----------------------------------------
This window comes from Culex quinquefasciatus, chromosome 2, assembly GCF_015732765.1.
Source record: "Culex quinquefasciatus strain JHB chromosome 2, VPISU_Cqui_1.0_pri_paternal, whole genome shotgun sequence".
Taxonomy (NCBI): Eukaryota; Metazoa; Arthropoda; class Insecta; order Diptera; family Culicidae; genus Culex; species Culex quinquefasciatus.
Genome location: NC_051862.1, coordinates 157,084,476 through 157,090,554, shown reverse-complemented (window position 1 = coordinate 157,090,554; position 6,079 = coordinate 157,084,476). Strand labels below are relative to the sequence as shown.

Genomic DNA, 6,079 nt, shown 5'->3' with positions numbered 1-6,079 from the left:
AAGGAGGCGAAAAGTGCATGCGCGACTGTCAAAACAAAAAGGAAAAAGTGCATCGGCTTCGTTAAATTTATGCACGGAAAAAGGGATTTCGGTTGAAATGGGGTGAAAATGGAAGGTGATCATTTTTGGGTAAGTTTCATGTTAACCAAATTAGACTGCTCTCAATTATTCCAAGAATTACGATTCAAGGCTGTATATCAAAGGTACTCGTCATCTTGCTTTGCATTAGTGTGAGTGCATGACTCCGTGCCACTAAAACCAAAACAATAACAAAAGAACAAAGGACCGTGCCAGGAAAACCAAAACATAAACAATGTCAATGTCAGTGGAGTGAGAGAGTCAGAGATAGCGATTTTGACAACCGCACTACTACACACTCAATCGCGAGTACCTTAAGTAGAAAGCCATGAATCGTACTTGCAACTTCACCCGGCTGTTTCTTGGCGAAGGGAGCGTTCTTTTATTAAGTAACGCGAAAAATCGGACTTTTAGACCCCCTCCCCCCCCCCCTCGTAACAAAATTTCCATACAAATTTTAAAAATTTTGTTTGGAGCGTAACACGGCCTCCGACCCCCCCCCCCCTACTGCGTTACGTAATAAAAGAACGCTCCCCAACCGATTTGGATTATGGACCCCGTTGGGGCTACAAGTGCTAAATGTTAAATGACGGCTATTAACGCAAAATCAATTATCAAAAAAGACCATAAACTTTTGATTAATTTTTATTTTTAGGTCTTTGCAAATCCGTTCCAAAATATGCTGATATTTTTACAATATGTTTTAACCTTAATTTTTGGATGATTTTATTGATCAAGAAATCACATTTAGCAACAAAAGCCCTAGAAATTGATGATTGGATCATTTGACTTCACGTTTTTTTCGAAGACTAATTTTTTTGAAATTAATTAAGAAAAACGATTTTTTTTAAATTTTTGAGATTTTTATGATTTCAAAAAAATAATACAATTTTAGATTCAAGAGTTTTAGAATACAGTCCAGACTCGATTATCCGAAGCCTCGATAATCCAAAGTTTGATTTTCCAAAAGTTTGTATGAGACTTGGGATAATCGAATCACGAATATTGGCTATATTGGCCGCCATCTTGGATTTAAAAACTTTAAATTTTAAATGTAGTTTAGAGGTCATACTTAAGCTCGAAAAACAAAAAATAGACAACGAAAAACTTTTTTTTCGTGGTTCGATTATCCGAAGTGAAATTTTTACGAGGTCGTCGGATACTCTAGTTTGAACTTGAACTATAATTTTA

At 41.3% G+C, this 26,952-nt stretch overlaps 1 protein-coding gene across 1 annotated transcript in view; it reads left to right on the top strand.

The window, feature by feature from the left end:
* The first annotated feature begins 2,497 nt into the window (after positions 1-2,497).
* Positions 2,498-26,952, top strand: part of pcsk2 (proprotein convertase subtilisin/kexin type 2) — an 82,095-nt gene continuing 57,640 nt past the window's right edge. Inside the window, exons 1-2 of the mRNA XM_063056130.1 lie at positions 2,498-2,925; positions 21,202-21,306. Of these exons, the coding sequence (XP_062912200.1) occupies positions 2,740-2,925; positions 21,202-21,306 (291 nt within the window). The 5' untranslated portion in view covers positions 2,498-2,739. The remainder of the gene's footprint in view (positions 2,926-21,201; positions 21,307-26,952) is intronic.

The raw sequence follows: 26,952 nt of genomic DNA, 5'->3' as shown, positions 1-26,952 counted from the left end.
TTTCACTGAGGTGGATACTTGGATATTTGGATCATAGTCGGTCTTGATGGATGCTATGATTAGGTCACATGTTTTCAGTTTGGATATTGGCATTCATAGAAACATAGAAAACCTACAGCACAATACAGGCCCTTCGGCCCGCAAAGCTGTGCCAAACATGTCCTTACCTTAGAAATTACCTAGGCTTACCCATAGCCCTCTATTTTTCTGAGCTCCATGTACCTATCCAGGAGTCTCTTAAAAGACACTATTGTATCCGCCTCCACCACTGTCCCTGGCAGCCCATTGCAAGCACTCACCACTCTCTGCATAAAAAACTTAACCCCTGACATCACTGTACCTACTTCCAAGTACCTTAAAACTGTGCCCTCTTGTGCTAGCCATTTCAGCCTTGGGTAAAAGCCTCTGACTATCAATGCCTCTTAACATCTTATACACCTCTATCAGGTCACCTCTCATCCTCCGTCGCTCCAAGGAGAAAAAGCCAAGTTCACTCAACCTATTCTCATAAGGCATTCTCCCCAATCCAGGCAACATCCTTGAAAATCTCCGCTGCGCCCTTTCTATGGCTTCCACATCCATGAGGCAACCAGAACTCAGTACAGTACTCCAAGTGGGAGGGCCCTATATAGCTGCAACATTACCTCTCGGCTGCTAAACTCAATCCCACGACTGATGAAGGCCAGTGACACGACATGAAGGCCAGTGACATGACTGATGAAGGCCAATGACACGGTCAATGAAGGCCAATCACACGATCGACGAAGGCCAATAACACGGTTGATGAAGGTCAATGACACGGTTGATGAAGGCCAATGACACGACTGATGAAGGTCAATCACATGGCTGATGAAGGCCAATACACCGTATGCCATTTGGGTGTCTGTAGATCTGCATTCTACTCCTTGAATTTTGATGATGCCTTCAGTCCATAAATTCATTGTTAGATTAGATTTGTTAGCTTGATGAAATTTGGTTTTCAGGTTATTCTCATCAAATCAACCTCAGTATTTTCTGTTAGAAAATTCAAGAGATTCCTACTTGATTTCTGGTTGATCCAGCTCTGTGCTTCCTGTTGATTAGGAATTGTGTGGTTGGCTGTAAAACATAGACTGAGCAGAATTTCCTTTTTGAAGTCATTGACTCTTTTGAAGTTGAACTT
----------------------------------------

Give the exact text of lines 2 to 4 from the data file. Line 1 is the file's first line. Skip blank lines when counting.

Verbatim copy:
Source record: "Culex quinquefasciatus strain JHB chromosome 2, VPISU_Cqui_1.0_pri_paternal, whole genome shotgun sequence".
Taxonomy (NCBI): Eukaryota; Metazoa; Arthropoda; class Insecta; order Diptera; family Culicidae; genus Culex; species Culex quinquefasciatus.
Genome location: NC_051862.1, coordinates 157,084,476 through 157,090,554, shown reverse-complemented (window position 1 = coordinate 157,090,554; position 6,079 = coordinate 157,084,476). Strand labels below are relative to the sequence as shown.